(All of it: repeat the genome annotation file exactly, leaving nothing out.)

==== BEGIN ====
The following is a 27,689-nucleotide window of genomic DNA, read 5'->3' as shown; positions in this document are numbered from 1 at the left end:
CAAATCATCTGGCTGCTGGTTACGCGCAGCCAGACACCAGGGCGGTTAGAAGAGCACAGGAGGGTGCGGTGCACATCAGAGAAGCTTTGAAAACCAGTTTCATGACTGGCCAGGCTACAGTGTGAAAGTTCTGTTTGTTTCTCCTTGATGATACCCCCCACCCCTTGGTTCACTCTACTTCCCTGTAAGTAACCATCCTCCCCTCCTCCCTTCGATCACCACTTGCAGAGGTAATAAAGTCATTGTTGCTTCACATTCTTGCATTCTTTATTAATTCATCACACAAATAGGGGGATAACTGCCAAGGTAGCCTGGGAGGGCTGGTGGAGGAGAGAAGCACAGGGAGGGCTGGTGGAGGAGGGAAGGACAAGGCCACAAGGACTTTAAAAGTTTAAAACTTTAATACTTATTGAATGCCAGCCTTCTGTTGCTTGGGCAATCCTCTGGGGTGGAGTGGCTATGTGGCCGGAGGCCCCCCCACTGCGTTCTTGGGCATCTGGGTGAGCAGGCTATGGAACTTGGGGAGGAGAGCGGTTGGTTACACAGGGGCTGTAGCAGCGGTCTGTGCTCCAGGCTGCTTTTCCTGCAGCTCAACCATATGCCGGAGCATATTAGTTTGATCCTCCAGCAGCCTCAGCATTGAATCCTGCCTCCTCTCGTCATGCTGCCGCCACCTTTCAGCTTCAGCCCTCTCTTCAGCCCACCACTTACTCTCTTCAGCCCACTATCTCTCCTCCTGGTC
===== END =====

The following is a 27,689-nucleotide window of genomic DNA, read 5'->3' as shown; positions in this document are numbered from 1 at the left end:
CAAATCATCTGGCTGCTGGTTACGCGCAGCCAGACACCAGGGCGGTTAGAAGAGCACAGGAGGGTGCGGTGCACATCAGAGAAGCTTTGAAAACCAGTTTCATGACTGGCCAGGCTACAGTGTGAAAGTTCTGTTTGTTTCTCCTTGATGATACCCCCCACCCCTTGGTTCACTCTACTTCCCTGTAAGTAACCATCCTCCCCTCCTCCCTTCGATCACCACTTGCAGAGGTAATAAAGTCATTGTTGCTTCACATTCTTGCATTCTTTATTAATTCATCACACAAATAGGGGGATAACTGCCAAGGTAGCCTGGGAGGGCTGGTGGAGGAGAGAAGCACAGGGAGGGCTGGTGGAGGAGGGAAGGACAAGGCCACAAGGACTTTAAAAGTTTAAAACTTTAATACTTATTGAATGCCAGCCTTCTGTTGCTTGGGCAATCCTCTGGGGTGGAGTGGCTATGTGGCCGGAGGCCCCCCCACTGCGTTCTTGGGCATCTGGGTGAGCAGGCTATGGAACTTGGGGAGGAGAGCGGTTGGTTACACAGGGGCTGTAGCAGCGGTCTGTGCTCCAGGCTGCTTTTCCTGCAGCTCAACCATATGCCGGAGCATATTAGTTTGATCCTCCAGCAGCCTCAGCATTGAATCCTGCCTCCTCTCGTCATGCTGCCGCCACCTTTCAGCTTCAGCCCTCTCTTCAGCCCACCACTTACTCTCTTCAGCCCACTATCTCTCCTCCTGGTC